top of page

Josephine Konkol's molasses cookies

Molasses cookies are, hands down, my favorite cookie. There isn’t even a close second. I rarely bake cookies, but when I do, they usually contain molasses.

These cookies have become somewhat of a trademark for me. When family, friends, or colleagues are going through an arduous ordeal or at the beginning of what-will-be a long process, I make them a batch of molasses cookies. As we sink our teeth into the cookie, I make a comment about how the phase or process they are undertaking is going to be as slow as … well, you know … but that it’s worth it.

My grandmother, at left, about 19 years old.

What few people are aware of, though, is this tradition’s origin. My late grandmother, Josephine Konkol, was a cookie aficionado, molasses being only one of a few confections in her honed arsenal. I ate them frequently. I even made some hefty batches with her. During these baking sessions, we talked about a lot of things – things I knew my contemporaries weren’t talking about with their grandmothers. Sometimes it was lighthearted discussion about her youth, like which church picnics had the cutest boys. Other times, she divulged more personal observations.

The thing is, though, I never knew my grandmother’s molasses cookie recipe. She died when I was 24 years old. At the time, I was a rookie sports writer, more consumed with getting my career started and putting my hard-earned degree to work than prizing aspects of a heritage that seemed too plentiful for me to contemplate not having. I never even thought of asking her for a recipe – of this or of any other of her specialties.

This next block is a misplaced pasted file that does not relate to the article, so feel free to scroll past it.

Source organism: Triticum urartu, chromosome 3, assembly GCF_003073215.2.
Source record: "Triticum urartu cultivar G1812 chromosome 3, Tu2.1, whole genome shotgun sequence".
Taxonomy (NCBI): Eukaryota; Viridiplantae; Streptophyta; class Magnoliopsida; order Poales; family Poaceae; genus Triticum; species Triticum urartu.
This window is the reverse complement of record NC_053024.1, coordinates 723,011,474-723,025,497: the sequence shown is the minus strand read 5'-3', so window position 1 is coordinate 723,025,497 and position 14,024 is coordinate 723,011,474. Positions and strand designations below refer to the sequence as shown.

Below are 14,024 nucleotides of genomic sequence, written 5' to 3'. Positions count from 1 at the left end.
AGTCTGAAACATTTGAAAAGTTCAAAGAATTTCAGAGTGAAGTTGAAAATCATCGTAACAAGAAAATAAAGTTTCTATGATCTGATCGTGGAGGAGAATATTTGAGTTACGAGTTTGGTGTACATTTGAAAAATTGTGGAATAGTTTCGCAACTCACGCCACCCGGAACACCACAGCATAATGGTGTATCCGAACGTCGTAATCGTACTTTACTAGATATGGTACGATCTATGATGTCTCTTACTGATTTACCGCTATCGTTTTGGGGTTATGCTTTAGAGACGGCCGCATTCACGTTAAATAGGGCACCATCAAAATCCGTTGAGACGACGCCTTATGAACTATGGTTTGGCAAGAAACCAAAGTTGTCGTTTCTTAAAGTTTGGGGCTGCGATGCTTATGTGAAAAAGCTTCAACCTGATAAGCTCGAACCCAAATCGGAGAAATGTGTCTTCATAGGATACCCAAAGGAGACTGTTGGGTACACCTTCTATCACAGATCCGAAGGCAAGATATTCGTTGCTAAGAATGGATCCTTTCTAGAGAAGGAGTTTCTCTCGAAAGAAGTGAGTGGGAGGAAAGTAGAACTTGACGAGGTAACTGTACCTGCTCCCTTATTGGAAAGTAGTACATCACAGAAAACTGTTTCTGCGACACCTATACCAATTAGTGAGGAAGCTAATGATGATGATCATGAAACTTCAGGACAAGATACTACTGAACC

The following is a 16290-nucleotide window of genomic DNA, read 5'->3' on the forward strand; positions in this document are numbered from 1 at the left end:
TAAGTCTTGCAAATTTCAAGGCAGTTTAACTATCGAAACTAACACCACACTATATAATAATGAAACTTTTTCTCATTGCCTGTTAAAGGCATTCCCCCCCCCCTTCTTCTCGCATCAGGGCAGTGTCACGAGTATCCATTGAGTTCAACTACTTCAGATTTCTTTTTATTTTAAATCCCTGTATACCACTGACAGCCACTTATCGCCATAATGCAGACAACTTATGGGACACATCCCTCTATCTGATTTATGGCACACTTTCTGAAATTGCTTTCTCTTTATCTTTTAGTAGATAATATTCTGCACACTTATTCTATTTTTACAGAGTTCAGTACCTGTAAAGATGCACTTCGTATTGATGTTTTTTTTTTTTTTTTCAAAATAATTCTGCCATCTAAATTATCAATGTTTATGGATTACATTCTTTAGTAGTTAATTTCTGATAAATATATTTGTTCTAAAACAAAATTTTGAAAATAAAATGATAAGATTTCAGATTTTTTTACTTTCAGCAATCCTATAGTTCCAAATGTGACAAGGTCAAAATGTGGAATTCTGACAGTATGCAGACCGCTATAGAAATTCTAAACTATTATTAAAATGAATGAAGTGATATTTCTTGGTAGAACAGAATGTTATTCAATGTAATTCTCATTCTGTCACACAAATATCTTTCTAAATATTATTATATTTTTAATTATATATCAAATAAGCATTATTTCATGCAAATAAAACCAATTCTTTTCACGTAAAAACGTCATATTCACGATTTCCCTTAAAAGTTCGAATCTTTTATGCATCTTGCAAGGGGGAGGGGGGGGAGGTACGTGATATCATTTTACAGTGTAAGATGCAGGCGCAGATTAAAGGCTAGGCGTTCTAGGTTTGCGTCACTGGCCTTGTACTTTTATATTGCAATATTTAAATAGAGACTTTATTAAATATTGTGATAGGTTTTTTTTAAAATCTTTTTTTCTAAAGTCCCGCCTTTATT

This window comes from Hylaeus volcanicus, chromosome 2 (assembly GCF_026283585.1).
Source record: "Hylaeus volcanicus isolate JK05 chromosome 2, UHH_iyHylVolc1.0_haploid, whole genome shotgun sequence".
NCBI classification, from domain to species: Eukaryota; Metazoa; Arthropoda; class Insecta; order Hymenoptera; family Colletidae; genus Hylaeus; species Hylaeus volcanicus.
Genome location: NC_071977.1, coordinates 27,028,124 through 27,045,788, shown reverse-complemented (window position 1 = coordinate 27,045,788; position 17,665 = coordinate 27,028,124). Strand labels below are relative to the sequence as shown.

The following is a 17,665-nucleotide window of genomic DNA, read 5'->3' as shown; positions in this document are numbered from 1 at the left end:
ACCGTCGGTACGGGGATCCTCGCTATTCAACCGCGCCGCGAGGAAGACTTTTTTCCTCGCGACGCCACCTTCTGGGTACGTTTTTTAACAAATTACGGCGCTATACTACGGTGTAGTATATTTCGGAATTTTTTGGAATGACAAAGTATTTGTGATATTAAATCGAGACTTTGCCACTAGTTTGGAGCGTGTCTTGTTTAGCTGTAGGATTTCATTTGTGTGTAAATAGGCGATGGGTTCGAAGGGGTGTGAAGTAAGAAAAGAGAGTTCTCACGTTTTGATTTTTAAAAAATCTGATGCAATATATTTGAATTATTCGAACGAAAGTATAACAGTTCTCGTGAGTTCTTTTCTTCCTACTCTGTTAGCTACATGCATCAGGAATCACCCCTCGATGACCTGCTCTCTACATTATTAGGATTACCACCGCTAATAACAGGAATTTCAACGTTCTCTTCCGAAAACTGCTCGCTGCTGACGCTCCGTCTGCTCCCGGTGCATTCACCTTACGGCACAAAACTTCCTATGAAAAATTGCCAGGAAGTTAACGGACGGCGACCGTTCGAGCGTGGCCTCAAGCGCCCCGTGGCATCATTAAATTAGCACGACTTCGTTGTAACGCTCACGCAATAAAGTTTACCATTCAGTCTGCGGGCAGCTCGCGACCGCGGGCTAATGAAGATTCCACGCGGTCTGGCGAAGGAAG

I have spent the better part of the last decade trying to replicate her cookie. Different extended family members have made helpful suggestions that have inched me closer to this goal (e.g., “try lard”). But it’s not just a matter of ingredients – it’s amounts. I have tinkered with each batch’s makeup and measurements, writing down what I did and scribbling out what “clearly” didn’t work or what I thought should stay, but be altered. I take those notes into account the next time I make a batch, hoping that the next round will finally be “it.”

I had just finished dinning on kielbasa soup and pickled beets (Coincidence? Probably not.) last night when I bit into the first cookie of the latest endeavor. I closed my eyes and chewed. It was still not my grandmother’s cookie. But I felt no tinge of disappointment.

It was, without question, the most delicious molasses cookie I have ever made. Ever. It was incredible. I gobbled it gladly, then alerted my family that they “must” try it; that they “needed” to eat it.

I took few notes afterward. There wasn’t much to say. I did, however, write one thing in particular, in big, bold letters: “Some queens are not meant to be usurped. Only complemented.”

I hope this cookie – and the process of making it – can be remembered as fondly among my loved ones as my grandmother’s was for me. Not the same, but as fondly. And, that with each batch I make for someone at the beginning or in the midst of a phase that’s passing “as slow as molasses,” a dash of my grandmother will be passed along with it.

Single Post: Blog_Single_Post_Widget
bottom of page